Created micro-climate of biodiversity that is secure from climate change: Manoj Kumar
Several recent research studies and assessments by the United Nations have underlined that runaway climate change is increasing hunger and inequality. A UN special rapporteur has warned of “climate apartheid” due to widespread displacement and hunger. In an interview to Hindustan Times, Manoj Kumar, a corporate banker-turned-social entrepreneur, talks about how the world could address both poverty and hunger through his Araku Coffee project in the Eastern Ghats of Andhra Pradesh, where nearly 100,000 farmers have developed mini forests along with their coffee plantations that are regenerating lost biodiversity and developing as successful businesses.
Twenty years ago, Araku was a region plagued with illiteracy and poverty. The maternal mortality rate in the region was worse than Sub-Saharan Africa. Since the region was a hotbed of Naxalism, no developmental work could be undertaken. Well aware of all the challenges, Naandi Foundation (Manoj Kumar is director of the foundation) took Araku up as a legacy project, and began to work on education and healthcare in the region. Once that was considerably improved, they shifted their efforts towards creating livelihood opportunities and restoring the denuded forest cover in the area. This is how coffee growing began in the region.
We addressed the two biggest problems that agriculture in India faces today -- growing a monoculture crop and using chemical-based fertilizers instead of biological ones to enhance produce. For the former, we have ensured that each farmer who grows coffee also has a small functional forest where he grows shade trees of pepper, mango, etc. Trees of 19 different varieties apart from coffee are planted, which provide much-needed shade to the coffee plants and also boost profits for the farmers. Thus, we have created a micro-climate of biodiversity that is secure from the risks of climate change.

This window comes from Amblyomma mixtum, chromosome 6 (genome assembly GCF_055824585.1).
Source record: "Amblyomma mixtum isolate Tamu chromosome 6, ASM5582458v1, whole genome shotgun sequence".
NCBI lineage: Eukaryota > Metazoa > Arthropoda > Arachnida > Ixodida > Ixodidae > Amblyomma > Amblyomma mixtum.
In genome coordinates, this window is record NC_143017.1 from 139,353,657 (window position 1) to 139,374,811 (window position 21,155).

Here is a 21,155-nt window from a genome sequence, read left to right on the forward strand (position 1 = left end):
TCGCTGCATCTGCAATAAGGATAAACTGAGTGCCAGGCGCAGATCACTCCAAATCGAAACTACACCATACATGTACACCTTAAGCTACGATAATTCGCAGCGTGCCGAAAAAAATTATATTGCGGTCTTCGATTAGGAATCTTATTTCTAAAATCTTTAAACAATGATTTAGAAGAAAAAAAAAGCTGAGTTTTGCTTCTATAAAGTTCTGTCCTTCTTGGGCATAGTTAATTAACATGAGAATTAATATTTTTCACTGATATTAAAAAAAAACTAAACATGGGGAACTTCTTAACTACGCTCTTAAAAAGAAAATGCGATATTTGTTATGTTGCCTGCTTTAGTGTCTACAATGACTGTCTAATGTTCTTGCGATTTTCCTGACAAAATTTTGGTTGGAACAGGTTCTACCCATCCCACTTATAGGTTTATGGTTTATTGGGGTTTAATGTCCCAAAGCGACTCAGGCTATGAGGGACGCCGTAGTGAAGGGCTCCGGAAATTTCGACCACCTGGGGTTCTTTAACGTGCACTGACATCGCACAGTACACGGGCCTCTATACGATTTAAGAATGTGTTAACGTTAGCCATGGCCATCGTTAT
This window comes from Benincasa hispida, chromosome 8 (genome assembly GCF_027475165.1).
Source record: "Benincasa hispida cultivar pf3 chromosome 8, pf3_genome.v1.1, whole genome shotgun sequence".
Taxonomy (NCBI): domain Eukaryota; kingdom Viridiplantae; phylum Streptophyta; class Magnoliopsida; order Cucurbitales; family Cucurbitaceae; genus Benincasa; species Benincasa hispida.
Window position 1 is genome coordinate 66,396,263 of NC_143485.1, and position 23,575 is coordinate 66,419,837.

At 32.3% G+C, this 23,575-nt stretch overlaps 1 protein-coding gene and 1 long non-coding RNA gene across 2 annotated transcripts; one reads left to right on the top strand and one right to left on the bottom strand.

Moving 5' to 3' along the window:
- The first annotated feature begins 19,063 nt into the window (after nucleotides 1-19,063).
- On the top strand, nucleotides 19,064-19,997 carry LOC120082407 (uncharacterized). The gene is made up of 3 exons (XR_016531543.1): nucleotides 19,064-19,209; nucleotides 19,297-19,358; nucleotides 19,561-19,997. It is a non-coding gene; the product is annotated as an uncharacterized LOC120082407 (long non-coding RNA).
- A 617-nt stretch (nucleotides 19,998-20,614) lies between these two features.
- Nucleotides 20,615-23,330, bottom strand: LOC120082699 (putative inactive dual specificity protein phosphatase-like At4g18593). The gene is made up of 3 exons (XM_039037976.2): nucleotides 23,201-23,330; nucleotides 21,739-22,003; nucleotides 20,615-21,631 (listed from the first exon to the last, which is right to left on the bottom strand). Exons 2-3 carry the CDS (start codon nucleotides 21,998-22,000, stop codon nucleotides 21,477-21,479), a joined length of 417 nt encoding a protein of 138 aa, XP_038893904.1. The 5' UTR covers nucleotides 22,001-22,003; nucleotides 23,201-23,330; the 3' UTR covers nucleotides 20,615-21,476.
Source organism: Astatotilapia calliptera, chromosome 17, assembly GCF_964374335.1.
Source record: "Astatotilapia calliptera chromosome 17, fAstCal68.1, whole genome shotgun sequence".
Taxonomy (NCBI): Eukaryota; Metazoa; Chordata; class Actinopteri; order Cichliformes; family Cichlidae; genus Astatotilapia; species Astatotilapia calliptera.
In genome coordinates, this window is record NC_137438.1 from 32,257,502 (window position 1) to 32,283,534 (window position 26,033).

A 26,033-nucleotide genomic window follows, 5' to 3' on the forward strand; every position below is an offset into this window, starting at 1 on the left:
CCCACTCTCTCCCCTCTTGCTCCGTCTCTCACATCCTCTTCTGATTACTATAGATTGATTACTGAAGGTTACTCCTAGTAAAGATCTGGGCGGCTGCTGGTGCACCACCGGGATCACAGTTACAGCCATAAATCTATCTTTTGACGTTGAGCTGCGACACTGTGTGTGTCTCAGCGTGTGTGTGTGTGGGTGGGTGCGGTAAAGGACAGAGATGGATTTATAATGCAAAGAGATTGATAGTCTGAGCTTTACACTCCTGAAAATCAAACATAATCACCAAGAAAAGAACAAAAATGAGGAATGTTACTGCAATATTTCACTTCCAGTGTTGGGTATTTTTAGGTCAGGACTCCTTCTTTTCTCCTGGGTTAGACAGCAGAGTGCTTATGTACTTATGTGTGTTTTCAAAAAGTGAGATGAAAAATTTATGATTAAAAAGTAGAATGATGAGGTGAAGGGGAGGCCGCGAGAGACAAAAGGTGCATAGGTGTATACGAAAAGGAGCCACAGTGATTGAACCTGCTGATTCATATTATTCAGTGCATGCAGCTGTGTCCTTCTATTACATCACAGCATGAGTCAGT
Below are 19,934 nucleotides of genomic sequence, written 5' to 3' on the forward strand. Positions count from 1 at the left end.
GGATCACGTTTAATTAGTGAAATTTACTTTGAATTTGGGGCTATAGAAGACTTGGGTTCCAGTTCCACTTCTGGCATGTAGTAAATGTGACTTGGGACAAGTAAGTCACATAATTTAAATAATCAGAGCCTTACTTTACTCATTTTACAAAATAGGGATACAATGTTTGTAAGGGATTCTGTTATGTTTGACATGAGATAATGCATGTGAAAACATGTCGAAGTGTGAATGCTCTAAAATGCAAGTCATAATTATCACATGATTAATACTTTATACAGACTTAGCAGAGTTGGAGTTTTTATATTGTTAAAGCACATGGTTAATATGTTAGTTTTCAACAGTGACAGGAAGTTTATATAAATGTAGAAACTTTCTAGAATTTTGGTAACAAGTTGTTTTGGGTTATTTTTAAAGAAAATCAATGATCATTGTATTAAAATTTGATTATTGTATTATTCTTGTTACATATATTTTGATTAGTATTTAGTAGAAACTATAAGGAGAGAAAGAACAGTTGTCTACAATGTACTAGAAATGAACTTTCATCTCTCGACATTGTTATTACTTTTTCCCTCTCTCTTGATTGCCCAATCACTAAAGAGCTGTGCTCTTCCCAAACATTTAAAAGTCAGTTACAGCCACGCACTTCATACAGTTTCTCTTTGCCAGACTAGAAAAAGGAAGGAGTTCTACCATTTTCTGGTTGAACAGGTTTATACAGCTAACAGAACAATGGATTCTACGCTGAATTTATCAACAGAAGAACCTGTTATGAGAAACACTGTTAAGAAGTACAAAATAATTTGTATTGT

The social model comprises two aspects: Knowledge sharing and distribution of wealth. We follow an open-source model and believe in democratising the knowledge available to us through international experts and so we transfer this knowledge to our team, which in turn shares it with the farmers. We have made sure that the farmers are able to get an assured sum of money every month. Instead of March, when the harvest ends, we pay the farmers throughout the year, after every two months, so that they can use the cash flows to plan better and spend better. This implicit trust forms the backbone of our relationship with the farmers and also our social model.
Apart from giving them the means for sustainable livelihood, the other reason for growing coffee in Araku was that the tribals came to us with what they considered to be their biggest problem — recreating the forest. Forests from which they had lived off had denuded over the past five to six decades. They did not really know what climate change meant, but could see its adverse impact long before we did. Today, over 34,000 acres of forest land has been restored, and 20 million trees of 19 different varieties have been planted in the region.
The transformation of 100,000 tribal farmers is because of the agricultural model we implemented in Araku. We were able to develop a template in which small plots of land, through composting, were able to yield high-quality produce. Biodiversity thrived as forests returned, tribal farmers were converted into entrepreneurs, and 100,000 local tribal lives came out of poverty. More than 90% of the farmers who have been working with Araku Coffee for over five years are now out of poverty. Currently, the top 40% of farmers who have spent 8-9 years growing coffee and shade trees with pepper have profits ranging between ~30,000-3.5 lakh annually.
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